As part of our coverage of Child Support Awareness Month, a piece last week focused on a new Treasury Department rule that illustrates the challenges child support enforcement can pose to impoverished non-custodial parents, most of whom are fathers. This week we highlight small programs throughout the country attempting to address the heart of the matter: improving the financial status of poor fathers.
Enforcement of child support orders has been viewed as part of larger systematic efforts that, as author Barbara Ehrenreich sees it, “rob the poor.” In her May essay for TomDispatch.com, Ehrenreich points out that about half of child support debt is owed to state governments as reimbursement for welfare payments that have already been paid to children. She argues that, just as private lenders prey on the poor, public sector entities view collecting debt from poor fathers as a juicy tactic to raise revenue for the state. A new Treasury Department rule that could deplete the social security and veterans’ benefits of child support debtors is a proof point of Ehrenreich’s thesis.
Tough enforcement is generally accepted because the concept of a “deadbeat dad” is a fiercely negative one, particularly among those who know all too well the tough hand dealt to single mothers. So public programs that attempt to aid child support debtors– the majority of whom are fathers–are not always popular. Consider a program in Spokane, WA where Spokane Neighborhood Action Partners (SNAP), a nonprofit focused on poverty alleviation, is collaborating with local child support agencies. SNAP offers a range of financial support services for non-custodial fathers who have failed to comply with child support orders.
“We got some bad press for helping deadbeat dads,” said Jordan Tampien, SNAP’s Financial Services Manager. “But in reality what it’s done is create paying customers who now can afford their child support payments.”
So what does it mean to be a deadbeat dad? There are plenty of fathers who do not pay child support because they simply choose not to, leaving their children and their children’s mother in a lurch. And, as Ehrenreich highlights, there are fathers who are unable to comply with child support orders because they are just too poor. People in arrears can face jail time in some states, or they can risk having drivers licenses, passports and professional licenses revoked–consequences that can make it all the more difficult to find employment. Child support debt can also ruin debtors’ credit, making it even harder to pull themselves out of the hole.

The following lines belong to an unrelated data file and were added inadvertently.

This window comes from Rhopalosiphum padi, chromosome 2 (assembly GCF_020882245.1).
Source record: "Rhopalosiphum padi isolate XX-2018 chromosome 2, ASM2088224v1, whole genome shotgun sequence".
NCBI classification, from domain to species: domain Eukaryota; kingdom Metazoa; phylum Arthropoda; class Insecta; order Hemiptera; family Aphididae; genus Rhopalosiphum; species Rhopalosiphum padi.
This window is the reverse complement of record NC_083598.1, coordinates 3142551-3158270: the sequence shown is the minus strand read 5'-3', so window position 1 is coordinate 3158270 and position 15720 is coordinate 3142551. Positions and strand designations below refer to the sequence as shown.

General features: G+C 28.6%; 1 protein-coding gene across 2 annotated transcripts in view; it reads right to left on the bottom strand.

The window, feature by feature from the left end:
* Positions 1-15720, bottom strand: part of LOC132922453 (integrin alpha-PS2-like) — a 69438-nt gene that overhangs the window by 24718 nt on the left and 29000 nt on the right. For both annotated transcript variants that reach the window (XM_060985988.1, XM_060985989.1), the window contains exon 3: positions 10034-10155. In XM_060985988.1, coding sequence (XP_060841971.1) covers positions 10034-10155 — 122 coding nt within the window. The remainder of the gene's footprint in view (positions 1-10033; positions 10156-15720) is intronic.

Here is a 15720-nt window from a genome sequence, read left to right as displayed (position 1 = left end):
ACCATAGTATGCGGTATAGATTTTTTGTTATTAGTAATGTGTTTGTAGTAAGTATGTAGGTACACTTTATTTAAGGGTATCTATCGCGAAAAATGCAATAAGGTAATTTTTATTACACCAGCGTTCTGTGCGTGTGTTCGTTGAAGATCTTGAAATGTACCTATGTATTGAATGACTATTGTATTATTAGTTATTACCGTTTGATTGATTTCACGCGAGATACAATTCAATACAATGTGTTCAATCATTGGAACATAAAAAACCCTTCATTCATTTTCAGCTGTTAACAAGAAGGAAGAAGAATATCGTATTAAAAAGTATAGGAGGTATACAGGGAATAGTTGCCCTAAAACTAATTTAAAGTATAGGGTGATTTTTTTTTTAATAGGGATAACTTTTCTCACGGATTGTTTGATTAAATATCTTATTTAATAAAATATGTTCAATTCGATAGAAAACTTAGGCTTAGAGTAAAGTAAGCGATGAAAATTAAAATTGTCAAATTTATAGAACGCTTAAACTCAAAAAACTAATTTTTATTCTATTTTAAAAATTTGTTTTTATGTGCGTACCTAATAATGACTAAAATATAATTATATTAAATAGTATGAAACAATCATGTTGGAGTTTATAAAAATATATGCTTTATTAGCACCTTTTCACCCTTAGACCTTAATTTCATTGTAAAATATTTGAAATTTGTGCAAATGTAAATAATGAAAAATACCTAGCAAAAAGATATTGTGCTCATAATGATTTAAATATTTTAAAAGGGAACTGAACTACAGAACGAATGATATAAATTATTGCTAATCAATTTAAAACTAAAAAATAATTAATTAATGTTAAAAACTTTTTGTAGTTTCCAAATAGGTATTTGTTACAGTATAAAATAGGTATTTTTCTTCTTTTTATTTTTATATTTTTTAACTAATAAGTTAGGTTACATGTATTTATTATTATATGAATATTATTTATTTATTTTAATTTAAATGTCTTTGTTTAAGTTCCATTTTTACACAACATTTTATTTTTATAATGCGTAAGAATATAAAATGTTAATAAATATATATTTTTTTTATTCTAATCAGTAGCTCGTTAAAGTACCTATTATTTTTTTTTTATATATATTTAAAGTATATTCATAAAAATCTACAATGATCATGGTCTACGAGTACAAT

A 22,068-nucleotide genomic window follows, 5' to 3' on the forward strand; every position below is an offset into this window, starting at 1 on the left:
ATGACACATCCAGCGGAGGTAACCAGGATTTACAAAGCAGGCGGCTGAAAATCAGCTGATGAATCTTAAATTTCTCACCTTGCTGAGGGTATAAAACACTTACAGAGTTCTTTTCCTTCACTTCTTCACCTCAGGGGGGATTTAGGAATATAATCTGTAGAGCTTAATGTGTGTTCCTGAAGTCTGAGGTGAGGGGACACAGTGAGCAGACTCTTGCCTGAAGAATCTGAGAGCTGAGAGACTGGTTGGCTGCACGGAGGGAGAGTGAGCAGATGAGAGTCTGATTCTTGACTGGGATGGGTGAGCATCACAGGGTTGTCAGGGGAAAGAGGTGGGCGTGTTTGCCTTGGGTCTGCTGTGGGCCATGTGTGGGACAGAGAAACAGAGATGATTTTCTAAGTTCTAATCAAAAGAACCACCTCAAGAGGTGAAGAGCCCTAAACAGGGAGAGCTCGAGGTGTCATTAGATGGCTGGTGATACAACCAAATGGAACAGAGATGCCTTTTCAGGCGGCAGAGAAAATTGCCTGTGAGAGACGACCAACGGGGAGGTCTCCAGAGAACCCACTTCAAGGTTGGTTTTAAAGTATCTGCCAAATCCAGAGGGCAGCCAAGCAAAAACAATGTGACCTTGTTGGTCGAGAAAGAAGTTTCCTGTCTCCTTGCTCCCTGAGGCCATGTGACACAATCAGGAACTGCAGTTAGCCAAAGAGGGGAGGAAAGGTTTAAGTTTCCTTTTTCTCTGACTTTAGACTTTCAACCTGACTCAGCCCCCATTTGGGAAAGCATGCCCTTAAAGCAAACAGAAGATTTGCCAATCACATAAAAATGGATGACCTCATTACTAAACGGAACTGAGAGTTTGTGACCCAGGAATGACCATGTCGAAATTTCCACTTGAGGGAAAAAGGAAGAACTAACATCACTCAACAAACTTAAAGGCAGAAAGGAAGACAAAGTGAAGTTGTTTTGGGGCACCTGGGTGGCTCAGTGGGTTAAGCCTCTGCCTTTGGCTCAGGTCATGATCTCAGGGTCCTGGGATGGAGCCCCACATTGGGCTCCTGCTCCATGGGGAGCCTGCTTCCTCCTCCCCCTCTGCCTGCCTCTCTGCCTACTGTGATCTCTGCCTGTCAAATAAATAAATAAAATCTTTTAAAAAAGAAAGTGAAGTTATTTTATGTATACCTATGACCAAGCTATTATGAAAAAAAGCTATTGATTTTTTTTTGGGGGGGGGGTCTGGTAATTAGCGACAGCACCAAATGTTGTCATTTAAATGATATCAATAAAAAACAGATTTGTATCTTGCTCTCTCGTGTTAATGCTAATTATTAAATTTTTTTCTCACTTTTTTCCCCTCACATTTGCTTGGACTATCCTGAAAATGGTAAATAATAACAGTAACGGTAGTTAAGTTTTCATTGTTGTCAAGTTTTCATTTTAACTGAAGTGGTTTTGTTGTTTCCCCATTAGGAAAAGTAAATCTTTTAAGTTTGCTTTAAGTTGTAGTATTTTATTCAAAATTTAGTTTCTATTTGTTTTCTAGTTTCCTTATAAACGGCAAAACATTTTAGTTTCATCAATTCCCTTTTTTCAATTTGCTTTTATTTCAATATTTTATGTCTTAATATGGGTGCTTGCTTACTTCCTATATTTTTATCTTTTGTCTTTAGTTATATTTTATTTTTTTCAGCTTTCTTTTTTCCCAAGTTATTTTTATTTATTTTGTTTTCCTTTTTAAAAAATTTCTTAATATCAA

Tampien’s fledgling program attempts to aid this population. It’s off to a strong start: In the second year of its three years of federal funding, SNAP’s program has served almost 170 fathers. Sixty percent of those 170 have elected to take SNAP’s financial education classes. SNAP works directly with child support debtors to modify their child support orders and establish payment plans, and also offers the fathers financial education classes.
This program is part of a small federal effort to figure out long-term solutions for poor child support debtors. Washington is one of seven states that are part of a pilot program called Building Assets for Fathers and Families (BAFF). The 3-year, $25 million program partners the Department of Health and Human Services’ Asset Finance Initiative (AFI) with child support and enforcement agencies in seven states to identify strategies for increasing financial stability of non-custodial parents.
While BAFF launched in 2010, AFI has been in existence since 1998 and also aids domestic violence survivors, Native American families, refugees and people with disabilities in building their financial futures.
The federal BAFF grant actually precipitated this collaboration between SNAP and child support agencies, but the program is expected to continue even after the federal funding runs out.
BAFF funding supports similar programs in Colorado, Florida, Michigan, Ohio, Tennessee, and Texas. In Texas, the Baylor College of Medicine received BAFF funding to provide employment and asset building services to over 100 Houston noncustodial parents. The program will also enroll dozens of noncustodial parents in Individual Development Accounts, complete financial education classes, and help poor fathers purchase assets such as a home, education loan or small business.
Just like SNAP’s program in Spokane, Baylor’s program will continue even after its federal funding runs out. According to Baylor’s organizers, their program was “designed to become self-sustaining after the end of the federal pilot.”
Ehrenreich and other critics of child support enforcement have shown that the framework for enforcement to date has been heavily weighted toward seizing whatever money a debtor has, causing debtors to perceive enforcement agencies as “police” and leaving them in a tougher financial position.
SNAP and Baylor’s programs offer a different framework, one in which enforcement agencies can play a supportive and solution-oriented role in debtors’ lives. True, fathers who are not genuinely interested in paying child support and getting out of child support debt are unlikely to engage in these programs. But at the very least, SNAP and Baylor’s efforts are connecting with poor fathers who want to achieve financial independence and, at last, crawl out from under the albatross of child support arrears. “I don’t think we’ve had one client come in who doesn’t want to pay his child support,” said Tampien. “They’ve all wanted to pay.”